The power of wishful thinking
Fortunately, the playoffs occur in late spring and early fall when good flying weather generally dominates the Southwest.
Jean’s team was particularly strong this year, so with each successive win she’d more enthusiastically ask, “You will fly us to Albuquerque if we qualify, right?” Each time I assured her that nothing in my universe could possibly be more important. Accordingly she solicited fellow players to join us, collected their weights, briefed them on baggage limits, and arranged for driving teammates to accommodate overflow gear. When Jean’s team indeed made the cut, we began casually watching the weather.
In the past month two of them, Marie and Norbert, had arrived from Mexico’s Pacific coast, dropping extensive precipitation including the largest daily rainfall ever recorded in normally bone-dry Phoenix. Following two such rare occurrences in one season, I never imagined we’d see more.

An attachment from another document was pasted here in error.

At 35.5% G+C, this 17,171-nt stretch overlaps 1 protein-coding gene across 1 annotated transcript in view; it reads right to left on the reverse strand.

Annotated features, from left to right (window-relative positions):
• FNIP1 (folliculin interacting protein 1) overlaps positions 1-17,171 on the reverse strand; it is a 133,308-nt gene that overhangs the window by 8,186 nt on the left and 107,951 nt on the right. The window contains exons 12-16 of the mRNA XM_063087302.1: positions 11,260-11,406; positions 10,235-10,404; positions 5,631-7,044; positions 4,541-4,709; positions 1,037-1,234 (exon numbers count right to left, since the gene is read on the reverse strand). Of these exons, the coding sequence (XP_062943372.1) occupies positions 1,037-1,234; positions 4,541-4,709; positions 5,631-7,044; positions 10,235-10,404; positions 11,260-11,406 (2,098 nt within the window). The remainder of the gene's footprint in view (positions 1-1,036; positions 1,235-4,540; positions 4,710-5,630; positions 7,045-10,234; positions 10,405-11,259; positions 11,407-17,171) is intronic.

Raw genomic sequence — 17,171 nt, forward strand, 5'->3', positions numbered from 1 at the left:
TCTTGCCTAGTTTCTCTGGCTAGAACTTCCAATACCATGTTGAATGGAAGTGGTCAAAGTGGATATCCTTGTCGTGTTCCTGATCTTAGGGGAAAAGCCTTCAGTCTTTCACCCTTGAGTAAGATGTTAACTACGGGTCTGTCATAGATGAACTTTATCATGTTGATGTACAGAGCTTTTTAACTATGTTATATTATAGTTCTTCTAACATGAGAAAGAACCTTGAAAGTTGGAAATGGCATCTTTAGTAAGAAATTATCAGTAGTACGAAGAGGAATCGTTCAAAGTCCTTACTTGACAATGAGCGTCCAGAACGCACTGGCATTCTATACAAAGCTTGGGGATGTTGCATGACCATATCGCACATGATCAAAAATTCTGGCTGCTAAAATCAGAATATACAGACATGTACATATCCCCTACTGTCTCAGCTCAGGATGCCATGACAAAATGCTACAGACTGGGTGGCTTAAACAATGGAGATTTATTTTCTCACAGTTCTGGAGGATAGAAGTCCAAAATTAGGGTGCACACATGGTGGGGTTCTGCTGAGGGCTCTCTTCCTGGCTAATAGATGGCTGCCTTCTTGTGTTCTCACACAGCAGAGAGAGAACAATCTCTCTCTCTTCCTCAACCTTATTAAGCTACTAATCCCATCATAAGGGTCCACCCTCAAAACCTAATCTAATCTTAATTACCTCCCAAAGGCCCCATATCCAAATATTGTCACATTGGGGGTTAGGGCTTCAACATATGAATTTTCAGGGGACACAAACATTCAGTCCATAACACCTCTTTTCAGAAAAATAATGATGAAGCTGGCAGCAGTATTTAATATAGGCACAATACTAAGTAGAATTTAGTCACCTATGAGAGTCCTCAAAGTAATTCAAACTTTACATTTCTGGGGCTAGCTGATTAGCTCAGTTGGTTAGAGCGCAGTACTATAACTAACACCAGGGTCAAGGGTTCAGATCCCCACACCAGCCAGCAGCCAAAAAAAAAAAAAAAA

But a week before Jean’s regionals, Hurricane Odile steered our way from Baja California. Jean and I watched in disbelief as local meteorologist Lee Born projected the storm’s track northeastward through Arizona and New Mexico.
“This could be another major precipitation event,” he said, “with a high likelihood we’ll benefit by more rain.” Jean and I, however, saw only a disrupted tennis trip in the colorful weather blob projected to engulf the two states…
READ THIS MONTH’S ENTIRE FLYING CARPET COLUMN, “TENNIS TIME AGAIN.” (Allow a moment for the article to load.)
Top photo: Tennis teammates Jean, Jana, and Jenny at Albuquerque’s Double Eagle II Airport. Lower photo: “Old Acoma Pueblo ‘Sky City,’ near Grants, New Mexico. SEE MORE PHOTOS!
(This column first appeared in AOPA Flight Training magazine.)
©2014 Gregory N.Brown